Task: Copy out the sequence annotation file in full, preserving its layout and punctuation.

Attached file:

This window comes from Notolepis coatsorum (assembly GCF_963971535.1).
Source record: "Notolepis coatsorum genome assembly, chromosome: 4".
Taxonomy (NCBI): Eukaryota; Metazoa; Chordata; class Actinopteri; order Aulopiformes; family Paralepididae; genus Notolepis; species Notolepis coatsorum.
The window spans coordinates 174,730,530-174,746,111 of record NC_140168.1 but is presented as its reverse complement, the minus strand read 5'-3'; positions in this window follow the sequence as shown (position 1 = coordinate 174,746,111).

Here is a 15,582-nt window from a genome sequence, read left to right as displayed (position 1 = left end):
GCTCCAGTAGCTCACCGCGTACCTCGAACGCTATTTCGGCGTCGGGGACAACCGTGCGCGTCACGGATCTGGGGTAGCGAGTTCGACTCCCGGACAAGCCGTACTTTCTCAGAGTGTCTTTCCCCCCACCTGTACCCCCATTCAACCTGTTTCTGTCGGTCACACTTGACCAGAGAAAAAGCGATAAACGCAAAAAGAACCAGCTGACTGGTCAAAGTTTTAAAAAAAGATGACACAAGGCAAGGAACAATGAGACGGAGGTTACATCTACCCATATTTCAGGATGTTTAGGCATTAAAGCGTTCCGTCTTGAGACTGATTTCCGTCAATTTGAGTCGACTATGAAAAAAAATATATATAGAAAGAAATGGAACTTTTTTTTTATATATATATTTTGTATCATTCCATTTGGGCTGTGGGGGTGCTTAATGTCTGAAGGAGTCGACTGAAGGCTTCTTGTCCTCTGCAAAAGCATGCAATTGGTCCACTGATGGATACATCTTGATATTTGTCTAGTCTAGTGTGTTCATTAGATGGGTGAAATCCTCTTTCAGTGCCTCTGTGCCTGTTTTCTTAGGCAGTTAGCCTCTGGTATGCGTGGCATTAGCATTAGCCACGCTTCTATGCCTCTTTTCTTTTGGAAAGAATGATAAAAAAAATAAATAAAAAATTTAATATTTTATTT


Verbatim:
This window comes from Notolepis coatsorum (assembly GCF_963971535.1).
Source record: "Notolepis coatsorum genome assembly, chromosome: 4".
Taxonomy (NCBI): Eukaryota; Metazoa; Chordata; class Actinopteri; order Aulopiformes; family Paralepididae; genus Notolepis; species Notolepis coatsorum.
The window spans coordinates 174,730,530-174,746,111 of record NC_140168.1 but is presented as its reverse complement, the minus strand read 5'-3'; positions in this window follow the sequence as shown (position 1 = coordinate 174,746,111).

Here is a 15,582-nt window from a genome sequence, read left to right as displayed (position 1 = left end):
GCTCCAGTAGCTCACCGCGTACCTCGAACGCTATTTCGGCGTCGGGGACAACCGTGCGCGTCACGGATCTGGGGTAGCGAGTTCGACTCCCGGACAAGCCGTACTTTCTCAGAGTGTCTTTCCCCCCACCTGTACCCCCATTCAACCTGTTTCTGTCGGTCACACTTGACCAGAGAAAAAGCGATAAACGCAAAAAGAACCAGCTGACTGGTCAAAGTTTTAAAAAAAGATGACACAAGGCAAGGAACAATGAGACGGAGGTTACATCTACCCATATTTCAGGATGTTTAGGCATTAAAGCGTTCCGTCTTGAGACTGATTTCCGTCAATTTGAGTCGACTATGAAAAAAAATATATATAGAAAGAAATGGAACTTTTTTTTTATATATATATTTTGTATCATTCCATTTGGGCTGTGGGGGTGCTTAATGTCTGAAGGAGTCGACTGAAGGCTTCTTGTCCTCTGCAAAAGCATGCAATTGGTCCACTGATGGATACATCTTGATATTTGTCTAGTCTAGTGTGTTCATTAGATGGGTGAAATCCTCTTTCAGTGCCTCTGTGCCTGTTTTCTTAGGCAGTTAGCCTCTGGTATGCGTGGCATTAGCATTAGCCACGCTTCTATGCCTCTTTTCTTTTGGAAAGAATGATAAAAAAAATAAATAAAAAATTTAATATTTTATTT